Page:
Cattle Checkup – How to Complete a General Cattle Health Exam

February 21, 2024

More Info

Join me in a walk through of how to perform a general cattle health exam and learn some tricks of the trade that I have picked up along the way. This session will cover the basics of what you as a cattle owner can do to look for signs of illness, injury, or other changes in the animal’s health status. You will be utilizing almost all your senses (trust me, tasting is not advised) to see, hear, feel, or smell symptoms your cattle may be experiencing to help you determine what may be happening. With any cattle health concerns, consult with your veterinarian to establish a treatment protocol.  

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Video Transcript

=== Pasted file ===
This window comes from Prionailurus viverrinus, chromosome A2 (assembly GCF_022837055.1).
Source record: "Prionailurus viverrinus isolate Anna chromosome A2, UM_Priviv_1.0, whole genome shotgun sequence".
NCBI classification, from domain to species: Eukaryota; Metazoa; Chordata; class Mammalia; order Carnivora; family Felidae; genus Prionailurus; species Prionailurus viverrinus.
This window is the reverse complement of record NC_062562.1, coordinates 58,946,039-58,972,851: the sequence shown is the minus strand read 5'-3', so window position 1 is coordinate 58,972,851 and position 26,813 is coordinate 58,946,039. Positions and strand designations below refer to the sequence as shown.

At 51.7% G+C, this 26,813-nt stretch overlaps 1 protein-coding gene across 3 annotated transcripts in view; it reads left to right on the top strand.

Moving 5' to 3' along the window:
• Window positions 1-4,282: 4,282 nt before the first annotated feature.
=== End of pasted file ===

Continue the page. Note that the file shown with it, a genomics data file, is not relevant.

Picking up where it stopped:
Hello everyone, I am Cora Okkema. I am a dairy educator with Michigan State University Extension. Today, our session will be covering how to complete a general cattle health exam. How this session is going to go is that I have prepared a video where I will be working chute side next to a cow and explaining the different steps of performing a health exam. Let's get this show on the road. Hello, my name is Cora Okkema and I'm a dairy educator with Michigan State University Extension. Today I'm going to be showing you how to do a general cattle health exam to orient yourself to the cow. And when we talk about left and right side, if the cow is facing, with her head toward you, this is going to be her left side and this is going to be her right side. If you are looking at the cow, it's going to flip when I am either bringing the cow in the shoe, just moving her up. I'm always looking over her body condition, but also once I have her in here, I just do a general look over looking at overall fill condition, picking up any clues early on if there's something that I should be concerned about. I'm also looking at her and her hair to see if it is rough, if it's nice and shiny and smooth, or if there are any signs that, say, if she was close to having a heat, that maybe she had hair rubbed off from a standing heat or anything like that. So I'm constantly looking, constantly examining, trying to see if there's anything out of the ordinary that I can just pick up visually before I start my physical examination of her. Before we begin the health exam, I like to get a bucket of all of my tools that I'm going to need prepped and ready to go. That's going to be shot side. If I need to grab anything to start, we're going to have a stethoscope and that can be used to listen to the heart, to lung sounds, to rumen sounds, and to check if we have a DA. Next we have some breeder sleeves, or some long arm sleeves to cover our arm when we need to check manure. Then we have our latex gloves that we want to put on anytime that we're handling any animal fluids such as blood or anything like that, just to protect us from zooonotic diseases and any transmissible bacteria, stuff like that. And then towels if I need to wipe anything down either before I leave her or to check for discharge if she use a fresh cow or we're checking for any of those reproductive issues. And then also ketone strips and that's to check for ketosis and cows through urine analysis. Then if we are unable to collect urine, we also do have a blood sample kit to check for ketones. Then last but not least, we have our thermometer here, which is going to be the very first step that we do whenever we check a cow. Another big piece of working with cattle is going to be human and animal safety. Whenever I get behind a cow, I try my best to let her know that I am doing that and that she can see me and that I am visible, that I am always aware of her movements so that I don't get kicked. Or if I see that she is trying to kick me, that I can move myself out of the way. The same goes for when you're up at the front, towards the head. Always keep an eye on her, see what her head movements are doing so that she doesn't balk you in the head or that you cause her to get very flighty. Right here I have just a glass thermometer that is within the range of 96 degrees up to 110 degrees. We use this as a way to check rectal temps. Just be very careful because this is a glass thermometer and there is a specific way to know how to read this with these. Whether it's habit or not, I just always shake it, then I grab her tail that she knows that I'm here and then insert. Then I always make sure to try and press it up against the internal wall. That's to ensure I get an accurate read. But also you have to be careful Because this is a glass thermometer, they are prone to breaking if you use too much pressure. I just let that sit in there. While that, I'm also looking over her rear side and look to see if there's any obvious injuries, scabs, or raw spots. This girl, she is a fresh cow, which means she's recently caved. And another thing that I'm looking at is discharge sitting on her vulvas. See if we can get you reading. Right now, she's actually sitting at, she's sitting a little high at 13, it looks like. I'm going to just do a second check. An average temperature range for a cow is 113-1025 Anything above that technically indicates a fever. If you want to treat for a fever, consult your veterinarian on the treatment protocol for that. We'll do a recheck. Yep. Once again, she's sitting at that one oh three point. Right. The next thing I'm going to check is for discharge. And you can see here that she actually does have a bit of a tear from when she caved. There's no obvious discharge right here. I also use the towel to see if there's anything obvious, but a lot of it's just manure. That's one thing when you're looking at your cows to be observe it on. If there's any abnormal discharge that's going to be deep red brown color, sometimes even black. If you have a I'd say yellowish thinking like sunshine color but a nice yellowish color coming out, that's clean. Discharge as I like to say that her uterus is cleaning itself out after calving. Another piece that you want to look at when you're examining the cow from the rear is getting a good look at her manure. That is going to indicate a couple things of possibly has blood going through her digestive system. If she well, any other digestive signs that you can get from the manure you put on your full sleeve and then you also put some lube in your hand. And what I like to do is let her know that I'm here and I go in. It's like a triangle mouse. That's just easier for entry. Let me all right, especially with fresh cows, this area is quite tender, just from the calving process. Be mindful of that. Don't be too forceful and work with the cow. When you're in the you can feel in there for obvious signs. You can feel if the manure is really sharp, possibly some corn is not getting broken down properly, then you just get a scoop of menu and then you pull it out. Then you can look to see, just run your fingers through it. This man, I don't have any concerns with. It's not very loose or watery. It has good consistency and texture to it and you can see some pieces of hay coming through there in the forage. Overall, I think this is plenty good for a fresh cow When I am looking at this cow's backside, after I've taken her rectal temperature, after I've checked for any obvious injuries or discharge on her Volvo. I'm also looking at her and her legs. This cow, she's recently been milked. She doesn't have much utter fill going on right now. And if we look, she has good definition between the quarters. You can see that her left side quarter is a bit fuller than her right side. That could just be a difference in utter tissue. If there is swelling that could indicate she might have an infection called mastitis in there. And that would be something that we would need to investigate and possibly treat if it calls for it. I am also looking at her legs and her hoods to see if she is favoring one side or the other or if the scrapes, swelling, any concerns for injury there. And then also I am looking at from between her legs and her utter. If there's a friction spot between those that has caused that skin to rub raw, we call that utter raw or it's also called utter dermatitis. Those are some things to keep an eye out for from the backside. I am currently on the left side of this cow. On this side, I am going to be listening to her rumen, that's going to be checking for a DA, a displaced abomason. But also listening to ruminating sounds, which should be about two to three man movements per minute. And then also going to be listening to her heart and her lungs. I also look at general body condition on this side as well just to see what her stomach, her Rumen Phil is like but also her body condition over her hips and her pins. Right now I'm going to listen to her rumen with your stethoscope. Just remember that this big flat side goes against the cow. I just heard a reman movement at this spot. If you couldn't see, my hand actually moved out. The man is essentially a giant ball of muscle and I just heard another human movement and you can see that my hands getting pushed out, just two movements within this period of time already gives me a good indication that she is ruminating. Her rumen is working. That's also a good sign if you're concerned about a potential DA, but you still always want to check for it. When I'm checking for a DA, I always like to check down here in this area and also up into the area that was that I had the stethoscope. And this is where you would potentially be able to hear for a displaced abomason what that sounds like if you've ever heard the sound of one of those plastic balls that you've either had in gym class or even at Walmart or whatever. It's like that P Sound that's something that you'd want to listen for if you are not confident in detecting for a DA. That is something you can always have your veterinarian teach you and also diagnose for you. Right now, I'm going to show you how I check for it. This is quite a tight space between the this gate in the wall. I'm constantly just the cow knows that I'm here, but also making sure if I need to get out, I always have a safe place to move. Before I touch her with my stethoscope, I'm letting her know that I'm here. I'm also using just good practices of personal safety. And I'm very leery to stick my hand between 2 bars, especially if I have to touch her because she's constantly moving and I don't want my hand to be squished. A lot of times I just go over the top. If I'm listening, you use your finger to flick her side and don't worry about being too rough with it because the big thing is you want to hear that pinging sound which is going to be that gas build up in the Abo Mason. What happened right there where I had my hand way up here and adjusting the stethoscope is I couldn't hear my impacts with my finger through the stethoscope. And that's where I readjusted to make sure I could hear what I was doing and possibly detecting the DA. I didn't hear anything on her. With her having really solid rumination sounds, I wasn't too concerned with that now to listen to her heart. This is where it's going to be. With this set up, a little tricky, just for the human safety side, what you're going to want to do is with her front leg, you're going to have to sit right in here to listen to the heart. We'll see if she'll let me do that. This is something, if you're not comfortable doing it, focus on your safety first. Because you can always have a veterinarian come out and do this for you. And so that's just where I'm always watching what she's doing. Whether if she might kick me or she might u right there. I'm hearing really solid heart sounds. Definitely take some time just to get yourself acclimated to the sound of a healthy cow heart so that you can detect possibly an abnormal sounds. If you are concerned with that, abnormal heart sounds could be from pericarditis, any infections that do affect the heart itself or also the sac around the heart as any brisket diseases can really affect the heart. Now, for the lungs, for the lung sounds can be tricky to first detect and then get used to. It's really that whooshing sound of clear air movement. If you hear either what I say dead air, no movement, or just short broken up air flow, that'd be concerned for respiratory problems. But there also potentially be other indication of respiratory issues like coughing, nasal discharge, stuff like that. All right. From what I heard, she had really clear air flow. I think I took maybe 10 seconds of one finding the right spot, but two, just focusing on listening into that sounds with my eye, watching her breathe as well to help me zone into the sound that I was looking for. She's good on this side, on the right side. I am also going to be looking over her general body condition at overall rib fill and then also from her hips to her pins. Looking at the fill in this area, see if there's any signs of outward abscesses or injuries or any obvious signs of concern with her. I'm also looking at her legs and hooves again to see if one, she's favoring one leg or the other, but also for any swelling, any injuries. And then also looking at just her barrel right here to see if there are any concerns with her milk vein or any other potential injuries, issues that can come from that area. I'm also looking at her utter to see if there are any signs of that utter rot, but also any signs of swelling or injury. For this portion of the video, we're going to be going over examining an utter and learning how to see visual signs of mastitis, which is a infection within the utter itself. It can be caused by a few different types of organisms and you'll be able to access some resources later on with more information on that. This cow right here, she has a blue band on which on this farm stands for. She has recently had a calf. You can see visually that she does have some swelling in her udder. That's actually from edema. That's not an infectious related swelling. When I'm looking over this cow, I'm also seeing if there are any signs of potential injury or trauma to the teats and the T, N, whether that be swelling, bruising, and also the overall health and cleanliness of her udder. And you can see just on the cleanliness of her legs and her udder that that their environment is well maintained for her. When I am looking for visual or tactile signs of a potential mastitis infection, I always look and feel the utter itself. Remember that cows run 113-102 0.5 degrees. They are quite warm already compared to what a normal human temperature is. They're going to feel warm for mastitis, you're just like when someone has a fever or they're running hot, you're going to be able to tell it right away. Oh wow, that's quite warm feeling that also touching to see the hardness of her utter as well with the edema. That feels quite different than from an infection, swelling with that. And you could, it's very much a trained skill and with over time and experience, you understand those differences with this too. I'm also looking at her teats, I'm looking at the cleanliness, I'm looking at the N's, once again looking for any bruising, any signs of injury, and also looking for that utter cleft dermatitis that might happen right here in between her leg and her utter. I mentioned before that this cow has utter edema. How I can see that quite clearly is she has quite amount of fluid right along her barrel where with the force of gravity, that fluid has dropped and collected here. And she also has quite a bit of swelling up in this front area. If I press, you see that there's a depression. That's a quick and easy way to tell that cow has edema in that area. You can also see it here where she has quite a bit of swelling on this side as well. If I were to do that same thing, you can see that there is that depression right there from my thumb. I am examining the ***** here and I notice on this one that some words are present. I'm also looking at the S to see if there are any signs of hyperkeratosis, which can increase a cow's likelihood of getting mastitis in the future. I'm also looking for any signs of injury or bruising or trauma. This is a video panning from the front to the rear of the utter. You can see how the swelling presents and what this cow's utter looks like. I also have another cow here who is not showing the same signs of edema as this first one. You can see that she has clear definition of some of her vascular system of her udders. Her udder looks quite different, especially from the rear. You can see she has a medial cleft ligament depression right in between her two quarters. Also, she doesn't have that swelling towards the front of the cow. This is where I'm going to be checking out her head and her neck and seeing if there are any abnormalities just in how she is presenting with her ears, her eyes, her nose, her breathing. Right now, this cow here, I'm first looking at her ears. They are pretty plain or straight across. That's a good indication that she's feeling all right. Also I am looking at her eyes. They're not glossed over, they're not dull, they're not sunken in, they're nice and bright and shiny. That's also a good indication that she is not unwell. Then another thing is when I look at her nose, if it's dry, that could be an indication that she's experiencing an immune challenge or possibly something respiratory, her overall general behavior and attitude. She not being very lively at the moment, but she is being quite expressive so that we know that she doesn't really have a depressed mood as well as well. All right, I have tied this cow's head so that we can clearly access her neck vein here. When you are trying to find that you want to pull their head back so that you can see this beautiful jugular groove right here. I like using a head lamp just because it gives me clear access to light and a dedicated light so I can see what I'm doing and where I need it to be. I get down to this point. And this is also why it's very important to have her head securely tied back so that she can't throw her head and potentially injure. You see that's exactly it. You see this nice jugular groove as it sits in here. It'll be this area. It'll be that area where you're going to be looking for her jugular vein. What I do is I put my hand down to this low point here, then then I push my hand back. And if you can see this nice bubble that's happening right in here, if I'm doing that, that means I've found that vein. You'll also be able to feel the pressure build up against your fingers right here. If I let that go, you see that go, and then it just falls back to normal to properly remove gloves. First you're going to pinch the middle of one glove, Hook two fingers in there to help you pull that glove off of your hand. And then you're going to ball up that dirty glove in your other hand. And then you take two fingers and slide it under the glove that you still have on hook those fingers and pull downward to pull off the second glove. And there you go. I would like to thank you all for watching this video on performing a general cattle health exam. If you have any questions afterward, please feel free to contact me. On the screen is my e mail, my work phone, and if you scan the QR code, you will also be able to access all of that information as well and be able to save it right into your phone once again, thank you so much. And it was a pleasure making this video, and I'm glad you could join me along for the ride. All right, that concludes the video presentation for this session. Now I am opening myself up to any questions. If anybody has something they'd like to ask something they would like clarification on, I am more than happy to answer it. I had a question. How can I tell if my cows have cattle lice? I heard it's going around at the exchange, but don't know what to look for for this specifically. That could be a few different things. Once again, I am not a licensed veterinarian and so I can't I can't provide a diagnosis or anything, so it could be mites which might be going around. But once again, I haven't heard of that situation. It hasn't come across my desk or anything. That might be something to talk with a veterinarian with, just to get an idea of what to look for, whether it might be. Almost my main spots, yeah. I'd say talk with a veterinarian and see if they've heard anything about it. I also utilize the Merck Veterinary manual. There's one online. Some of the sections do provide some photos for references. That's been a useful tool when I've used the grand scape of Googled to research a few things. Yeah, that's another great question. How are cow hooves supposed to look? For this video, I didn't go too depth into the cow hoof piece within that chute set up. I did not have a great way to safely pull up the hooves and show show what those hooves look like and also what I'd almost say recently trimmed hooves look like. That's something I can certainly follow up with you on. If you reach out to me personally, I can get you some really good resources. There are also a number of hoof trimmers within the state of Michigan. Sometimes veterinarians can trim hooves. But there are also a number of hoof trimming schools where if that's something you'd like to learn personally, that is an option. I'm certainly happy to follow up with you on that and go into a little bit more of the anatomy of a hoof and what to look for on that. Yeah, that's a really good question. How can I tell if my cow is in pain? It's definitely, it can be tricky, it can be very situation dependent. That's something where for older cattle, if they're up and standing, you can do what's called a withers check, which let me see if I can find a spot through the video. In that video it would be if you can see where I'm circling on this picture, this spot here. If you would push down on that and you see that they react, that's a quick indicator. Another good tool is what we call a face grimace score. That is once again, animal behavior piece that is learned where the animals behavior would deviate from their normal presentation. And it is very difficult with cattle, because they are prey animals, they're not very likely to show pain. They're going to hide it as much as possible because that is a defense mechanism against predators. As humans, we have as much of a bond as possible with these animals, but they're still going to follow their natural instincts and try to hide that pain. I've had it where this story was shared with me where an individual had cattle, and it wasn't until that person actually hid behind a building and was watching their animals that they finally saw an animal actually start limping. And that's something where cattle are going to typically try to hide their pain. But for young animals, sometimes it's associated or paired with going off of feed. Not being as active as they normally are, not showing as much like play behavior or running around. Usually it's a paired with a couple of other signs. Yes. Okay. Probably the section that I was pointing to, if you look at where the cow's front legs are, pretty much go straight straight up to the top of their back. That's typically where the withers sit and that's where you can press on to see, it's typically like a pressure reaction where if you press and move away from that pressure, that's a that's an offhand test. It's called the withers test, where it's that can indicate pain. Once again, that pain in cattle can be associated with or paired with a few other behavioral signs. That's something where it does come with practice. It also comes with really knowing your animals. But sometimes too, we get a little bit of blindness because we work with these animals so closely. Sometimes it's really helpful to get a second set of eyes to let us know if, hey, there's something that's not right. Or something is like, oh, hey, we should look into this a little bit more. My phone number and email are visible on the screen if you have any questions, whether it's like I said, I'm a dairy educator, but I have plenty of contacts with beef folks in the area, so any questions that you have, more than happy to help utilize me as a resource to answer any questions you have, cattle related or not, I'm more than happy to help. Once again, thank you all so very much. I appreciate your attendance and your interaction with this and I hope you all have a great and wonderful evening. And I hope to see you all in some of our later sessions. Have a good night.